rangeSingleItems.Cells.HorizontalAlignment = Excel.XlHAlign.xlHAlignCenterAcrossSelection;

The header for the second sheet is created in a similar way:

// Create the header for the second sheet
xlsManagers = (Excel.Worksheet)xlsWorkbook.Sheets[2];
xlsManagers.Name = "Company Organization Structure";
xlsManagers.Cells[1, 1] = "Company Organization Structure";
Excel.Range rangeManagers = xlsManagers.get_Range("A1", "G1");
rangeManagers.Merge(1);
rangeManagers.Borders.Color = Color.Black.ToArgb();
rangeManagers.Interior.Color = Color.Yellow.ToArgb();
rangeManagers.Font.Name = "Courier New";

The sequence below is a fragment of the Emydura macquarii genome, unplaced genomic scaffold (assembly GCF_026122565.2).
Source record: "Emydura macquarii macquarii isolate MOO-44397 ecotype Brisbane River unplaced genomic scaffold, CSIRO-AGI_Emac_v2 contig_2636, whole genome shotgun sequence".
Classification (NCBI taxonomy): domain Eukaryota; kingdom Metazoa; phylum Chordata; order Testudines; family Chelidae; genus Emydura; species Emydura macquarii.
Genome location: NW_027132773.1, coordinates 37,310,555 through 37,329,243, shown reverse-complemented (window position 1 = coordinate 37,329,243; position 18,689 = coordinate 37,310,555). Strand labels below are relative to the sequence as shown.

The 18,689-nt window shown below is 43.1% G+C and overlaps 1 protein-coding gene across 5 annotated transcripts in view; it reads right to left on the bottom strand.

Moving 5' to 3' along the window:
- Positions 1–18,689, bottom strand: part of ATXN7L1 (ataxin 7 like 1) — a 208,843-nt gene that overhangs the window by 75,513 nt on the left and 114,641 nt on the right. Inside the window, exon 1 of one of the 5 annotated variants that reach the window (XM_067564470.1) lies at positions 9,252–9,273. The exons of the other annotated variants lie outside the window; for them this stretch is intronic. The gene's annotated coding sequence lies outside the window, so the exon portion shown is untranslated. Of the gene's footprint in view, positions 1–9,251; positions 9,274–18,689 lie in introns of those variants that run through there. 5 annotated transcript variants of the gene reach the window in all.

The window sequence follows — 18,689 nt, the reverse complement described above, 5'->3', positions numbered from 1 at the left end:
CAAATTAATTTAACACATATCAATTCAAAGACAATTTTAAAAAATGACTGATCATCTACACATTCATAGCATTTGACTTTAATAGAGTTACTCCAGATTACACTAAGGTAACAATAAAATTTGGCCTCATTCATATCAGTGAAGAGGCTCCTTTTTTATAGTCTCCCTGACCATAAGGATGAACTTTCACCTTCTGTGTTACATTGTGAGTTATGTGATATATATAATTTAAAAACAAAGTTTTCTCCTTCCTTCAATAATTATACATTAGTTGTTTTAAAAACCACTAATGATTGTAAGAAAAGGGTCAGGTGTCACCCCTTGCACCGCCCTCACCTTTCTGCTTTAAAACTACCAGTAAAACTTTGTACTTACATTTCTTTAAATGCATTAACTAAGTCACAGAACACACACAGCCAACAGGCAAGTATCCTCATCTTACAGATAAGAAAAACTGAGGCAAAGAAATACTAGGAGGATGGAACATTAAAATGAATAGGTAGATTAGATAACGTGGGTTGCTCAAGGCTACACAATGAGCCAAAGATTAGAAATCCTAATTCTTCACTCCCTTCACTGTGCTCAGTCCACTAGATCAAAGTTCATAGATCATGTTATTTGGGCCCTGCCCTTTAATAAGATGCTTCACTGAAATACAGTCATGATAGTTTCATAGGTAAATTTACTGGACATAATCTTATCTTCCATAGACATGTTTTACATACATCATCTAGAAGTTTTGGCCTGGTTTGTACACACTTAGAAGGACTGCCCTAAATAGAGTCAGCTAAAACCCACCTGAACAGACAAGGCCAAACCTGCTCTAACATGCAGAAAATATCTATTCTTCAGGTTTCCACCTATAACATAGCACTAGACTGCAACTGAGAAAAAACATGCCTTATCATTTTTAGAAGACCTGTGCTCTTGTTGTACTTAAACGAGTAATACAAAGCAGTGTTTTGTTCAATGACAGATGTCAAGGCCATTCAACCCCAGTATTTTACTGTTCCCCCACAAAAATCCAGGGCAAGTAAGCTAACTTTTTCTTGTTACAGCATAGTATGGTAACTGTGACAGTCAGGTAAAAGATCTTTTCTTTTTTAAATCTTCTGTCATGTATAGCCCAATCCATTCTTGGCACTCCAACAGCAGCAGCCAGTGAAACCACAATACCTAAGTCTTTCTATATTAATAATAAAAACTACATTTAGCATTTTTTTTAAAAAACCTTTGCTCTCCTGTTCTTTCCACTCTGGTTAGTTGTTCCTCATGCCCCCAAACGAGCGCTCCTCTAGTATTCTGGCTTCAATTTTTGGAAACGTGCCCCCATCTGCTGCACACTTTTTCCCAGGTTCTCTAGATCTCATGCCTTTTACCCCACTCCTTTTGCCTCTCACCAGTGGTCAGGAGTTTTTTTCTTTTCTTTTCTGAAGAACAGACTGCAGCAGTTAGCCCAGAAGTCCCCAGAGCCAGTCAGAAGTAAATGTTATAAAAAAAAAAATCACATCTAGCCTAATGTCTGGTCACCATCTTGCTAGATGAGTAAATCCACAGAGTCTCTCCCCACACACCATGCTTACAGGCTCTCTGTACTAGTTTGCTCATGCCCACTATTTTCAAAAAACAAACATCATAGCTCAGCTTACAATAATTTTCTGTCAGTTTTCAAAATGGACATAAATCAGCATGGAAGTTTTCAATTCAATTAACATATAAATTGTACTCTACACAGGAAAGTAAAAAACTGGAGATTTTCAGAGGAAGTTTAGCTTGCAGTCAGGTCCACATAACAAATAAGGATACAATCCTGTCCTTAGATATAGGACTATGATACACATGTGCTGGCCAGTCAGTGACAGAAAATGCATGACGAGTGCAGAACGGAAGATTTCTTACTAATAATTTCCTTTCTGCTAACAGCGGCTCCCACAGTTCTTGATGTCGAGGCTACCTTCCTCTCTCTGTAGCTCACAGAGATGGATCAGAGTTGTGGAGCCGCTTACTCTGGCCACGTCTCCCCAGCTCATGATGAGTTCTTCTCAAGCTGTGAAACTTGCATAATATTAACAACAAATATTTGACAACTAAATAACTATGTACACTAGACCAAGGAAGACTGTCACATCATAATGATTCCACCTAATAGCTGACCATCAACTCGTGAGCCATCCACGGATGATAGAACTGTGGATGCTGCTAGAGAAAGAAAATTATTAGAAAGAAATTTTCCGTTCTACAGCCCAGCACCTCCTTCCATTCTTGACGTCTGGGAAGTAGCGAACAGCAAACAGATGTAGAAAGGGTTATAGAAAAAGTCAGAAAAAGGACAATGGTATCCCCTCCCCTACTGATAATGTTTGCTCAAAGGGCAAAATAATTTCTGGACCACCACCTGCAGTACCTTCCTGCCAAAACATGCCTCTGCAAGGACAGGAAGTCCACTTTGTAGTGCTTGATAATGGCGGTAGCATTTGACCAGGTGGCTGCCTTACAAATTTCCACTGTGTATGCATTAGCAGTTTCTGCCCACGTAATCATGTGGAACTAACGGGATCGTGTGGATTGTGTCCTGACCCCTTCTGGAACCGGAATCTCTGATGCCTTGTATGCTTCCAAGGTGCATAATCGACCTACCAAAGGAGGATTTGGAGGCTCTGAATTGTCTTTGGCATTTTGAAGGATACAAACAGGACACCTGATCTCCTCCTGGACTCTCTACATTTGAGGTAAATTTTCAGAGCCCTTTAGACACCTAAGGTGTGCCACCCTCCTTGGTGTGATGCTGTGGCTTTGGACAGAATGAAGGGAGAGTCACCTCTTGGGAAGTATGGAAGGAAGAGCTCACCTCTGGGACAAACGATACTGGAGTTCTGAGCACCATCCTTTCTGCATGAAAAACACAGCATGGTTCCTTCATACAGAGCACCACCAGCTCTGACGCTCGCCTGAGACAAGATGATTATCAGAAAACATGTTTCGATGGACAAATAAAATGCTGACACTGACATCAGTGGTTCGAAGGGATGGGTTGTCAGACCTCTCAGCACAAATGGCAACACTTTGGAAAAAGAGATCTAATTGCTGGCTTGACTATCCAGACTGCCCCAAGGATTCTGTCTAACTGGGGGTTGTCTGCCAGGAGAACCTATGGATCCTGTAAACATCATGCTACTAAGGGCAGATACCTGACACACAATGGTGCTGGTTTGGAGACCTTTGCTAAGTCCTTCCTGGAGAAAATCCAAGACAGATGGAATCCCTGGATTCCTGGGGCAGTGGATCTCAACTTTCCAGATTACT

rangeManagers.Font.Size = 14;
rangeManagers.Cells.HorizontalAlignment = Excel.XlHAlign.xlHAlignCenterAcrossSelection;

Exporting data from queries is similar to what was covered in Export SQL Server Table to Excel with C#, so I will not duplicate the code here.

Sample Code

I attached the C# project you can download used which you can use for testing and modifications as needed.

References

Next Steps
  • Try doing a computation in the Excel file with the exported data
  • Create a chart with the exported data


Last Updated: 2020-11-18


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About the author
MSSQLTips author Mircea Dragan Mircea Dragan is a Senior Computer Scientist with a strong mathematical background with over 18 years of hands-on experience.